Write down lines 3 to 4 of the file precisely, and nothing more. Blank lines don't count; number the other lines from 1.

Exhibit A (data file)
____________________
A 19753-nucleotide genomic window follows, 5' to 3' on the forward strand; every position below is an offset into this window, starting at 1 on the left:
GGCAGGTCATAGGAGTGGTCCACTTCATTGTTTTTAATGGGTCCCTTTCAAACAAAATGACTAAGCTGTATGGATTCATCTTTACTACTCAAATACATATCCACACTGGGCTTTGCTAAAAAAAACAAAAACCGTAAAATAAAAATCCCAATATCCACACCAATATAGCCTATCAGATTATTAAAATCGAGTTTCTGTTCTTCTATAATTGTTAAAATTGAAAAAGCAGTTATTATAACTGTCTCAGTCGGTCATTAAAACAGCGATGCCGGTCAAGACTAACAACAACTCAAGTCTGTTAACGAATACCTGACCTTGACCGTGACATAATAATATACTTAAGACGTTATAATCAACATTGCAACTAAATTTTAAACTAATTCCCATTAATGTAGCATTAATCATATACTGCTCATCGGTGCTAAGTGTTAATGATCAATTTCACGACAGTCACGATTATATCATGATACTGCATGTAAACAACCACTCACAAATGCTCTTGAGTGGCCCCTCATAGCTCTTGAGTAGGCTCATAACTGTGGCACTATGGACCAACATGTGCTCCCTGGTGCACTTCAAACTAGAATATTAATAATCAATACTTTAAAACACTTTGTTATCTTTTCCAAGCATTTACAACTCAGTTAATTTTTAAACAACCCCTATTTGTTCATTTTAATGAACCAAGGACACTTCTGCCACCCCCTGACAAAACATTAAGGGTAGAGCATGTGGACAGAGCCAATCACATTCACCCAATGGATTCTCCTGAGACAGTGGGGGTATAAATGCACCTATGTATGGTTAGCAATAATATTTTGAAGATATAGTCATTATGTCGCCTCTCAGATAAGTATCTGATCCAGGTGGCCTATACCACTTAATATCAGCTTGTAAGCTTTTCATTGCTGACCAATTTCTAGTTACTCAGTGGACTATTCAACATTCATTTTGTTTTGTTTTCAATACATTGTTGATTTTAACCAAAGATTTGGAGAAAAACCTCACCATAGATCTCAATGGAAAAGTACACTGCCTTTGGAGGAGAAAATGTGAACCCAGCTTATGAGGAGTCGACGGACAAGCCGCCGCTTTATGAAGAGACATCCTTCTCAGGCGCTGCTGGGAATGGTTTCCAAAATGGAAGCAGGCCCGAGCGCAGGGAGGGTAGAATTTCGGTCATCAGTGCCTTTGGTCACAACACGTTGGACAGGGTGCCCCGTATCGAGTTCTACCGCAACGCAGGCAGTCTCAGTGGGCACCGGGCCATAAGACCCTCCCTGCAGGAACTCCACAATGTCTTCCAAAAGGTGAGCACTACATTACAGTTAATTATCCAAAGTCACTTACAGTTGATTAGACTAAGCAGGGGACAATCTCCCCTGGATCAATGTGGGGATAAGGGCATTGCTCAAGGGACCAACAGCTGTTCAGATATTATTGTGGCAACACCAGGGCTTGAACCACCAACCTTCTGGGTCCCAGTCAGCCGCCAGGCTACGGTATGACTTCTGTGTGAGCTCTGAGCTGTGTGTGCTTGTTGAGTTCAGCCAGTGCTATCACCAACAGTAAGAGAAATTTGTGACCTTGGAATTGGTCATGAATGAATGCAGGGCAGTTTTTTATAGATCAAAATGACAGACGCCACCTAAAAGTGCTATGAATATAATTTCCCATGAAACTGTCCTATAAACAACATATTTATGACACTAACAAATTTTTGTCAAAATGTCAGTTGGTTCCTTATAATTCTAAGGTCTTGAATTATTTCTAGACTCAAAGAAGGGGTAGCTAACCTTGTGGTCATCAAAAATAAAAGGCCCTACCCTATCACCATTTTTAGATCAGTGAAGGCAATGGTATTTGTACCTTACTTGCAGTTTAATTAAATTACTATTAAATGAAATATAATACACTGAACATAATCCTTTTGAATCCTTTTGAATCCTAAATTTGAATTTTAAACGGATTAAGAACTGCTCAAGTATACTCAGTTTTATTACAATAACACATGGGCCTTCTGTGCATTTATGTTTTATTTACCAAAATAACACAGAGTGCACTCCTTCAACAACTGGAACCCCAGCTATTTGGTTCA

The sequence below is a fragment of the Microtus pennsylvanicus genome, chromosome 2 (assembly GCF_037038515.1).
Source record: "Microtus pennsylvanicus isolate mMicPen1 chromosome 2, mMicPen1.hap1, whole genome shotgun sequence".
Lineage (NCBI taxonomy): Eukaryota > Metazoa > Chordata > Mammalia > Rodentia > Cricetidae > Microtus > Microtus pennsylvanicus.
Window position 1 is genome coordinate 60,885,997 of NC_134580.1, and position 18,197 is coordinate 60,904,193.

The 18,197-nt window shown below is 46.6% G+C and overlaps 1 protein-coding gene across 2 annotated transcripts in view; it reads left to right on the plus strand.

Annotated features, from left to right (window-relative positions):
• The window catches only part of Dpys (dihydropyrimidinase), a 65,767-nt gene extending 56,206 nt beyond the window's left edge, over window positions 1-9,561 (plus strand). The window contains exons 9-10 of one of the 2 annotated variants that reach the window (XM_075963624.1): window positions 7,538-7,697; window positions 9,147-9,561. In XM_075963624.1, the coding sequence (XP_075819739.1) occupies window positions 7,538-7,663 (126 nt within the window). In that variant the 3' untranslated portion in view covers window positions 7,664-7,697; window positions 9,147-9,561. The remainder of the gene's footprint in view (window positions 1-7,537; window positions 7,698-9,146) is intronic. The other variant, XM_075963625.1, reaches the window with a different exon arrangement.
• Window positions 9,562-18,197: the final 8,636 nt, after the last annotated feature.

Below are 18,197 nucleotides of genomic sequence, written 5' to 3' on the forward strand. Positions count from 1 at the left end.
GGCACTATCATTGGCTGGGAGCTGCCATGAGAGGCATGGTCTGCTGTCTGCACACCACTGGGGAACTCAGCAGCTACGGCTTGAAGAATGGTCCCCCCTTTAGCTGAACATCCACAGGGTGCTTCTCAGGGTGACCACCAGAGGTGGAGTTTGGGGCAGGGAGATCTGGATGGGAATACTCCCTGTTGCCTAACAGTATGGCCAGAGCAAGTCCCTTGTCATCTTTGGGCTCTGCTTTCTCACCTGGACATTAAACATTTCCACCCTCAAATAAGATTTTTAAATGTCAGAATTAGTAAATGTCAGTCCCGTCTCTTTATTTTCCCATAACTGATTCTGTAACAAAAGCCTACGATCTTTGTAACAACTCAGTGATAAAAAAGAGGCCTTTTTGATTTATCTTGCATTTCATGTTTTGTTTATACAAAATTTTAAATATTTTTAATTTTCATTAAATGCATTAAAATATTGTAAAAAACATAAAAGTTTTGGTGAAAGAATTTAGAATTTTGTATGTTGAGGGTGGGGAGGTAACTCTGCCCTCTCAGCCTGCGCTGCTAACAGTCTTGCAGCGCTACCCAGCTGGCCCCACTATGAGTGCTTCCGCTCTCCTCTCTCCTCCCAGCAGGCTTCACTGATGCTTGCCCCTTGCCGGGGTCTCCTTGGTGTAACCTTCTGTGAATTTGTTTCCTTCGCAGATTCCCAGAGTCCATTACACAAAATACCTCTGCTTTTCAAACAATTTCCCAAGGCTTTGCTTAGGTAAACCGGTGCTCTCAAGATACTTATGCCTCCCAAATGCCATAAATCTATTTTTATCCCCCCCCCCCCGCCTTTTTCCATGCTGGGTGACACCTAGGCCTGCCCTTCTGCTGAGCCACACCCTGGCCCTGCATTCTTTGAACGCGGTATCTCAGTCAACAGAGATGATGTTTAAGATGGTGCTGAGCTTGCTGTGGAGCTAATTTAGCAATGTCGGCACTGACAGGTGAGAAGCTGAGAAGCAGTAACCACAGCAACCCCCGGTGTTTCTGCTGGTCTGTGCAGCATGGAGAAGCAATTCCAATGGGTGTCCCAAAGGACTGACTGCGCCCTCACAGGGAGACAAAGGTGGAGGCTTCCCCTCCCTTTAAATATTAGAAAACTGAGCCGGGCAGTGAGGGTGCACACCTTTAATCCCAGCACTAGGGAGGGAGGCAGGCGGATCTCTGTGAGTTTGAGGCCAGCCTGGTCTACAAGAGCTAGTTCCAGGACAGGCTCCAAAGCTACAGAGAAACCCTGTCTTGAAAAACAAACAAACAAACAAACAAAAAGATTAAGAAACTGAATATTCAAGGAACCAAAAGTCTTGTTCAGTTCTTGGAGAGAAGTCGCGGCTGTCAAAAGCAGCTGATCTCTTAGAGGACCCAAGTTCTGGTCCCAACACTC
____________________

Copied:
The sequence below is a fragment of the Microtus pennsylvanicus genome, chromosome 2 (assembly GCF_037038515.1).
Source record: "Microtus pennsylvanicus isolate mMicPen1 chromosome 2, mMicPen1.hap1, whole genome shotgun sequence".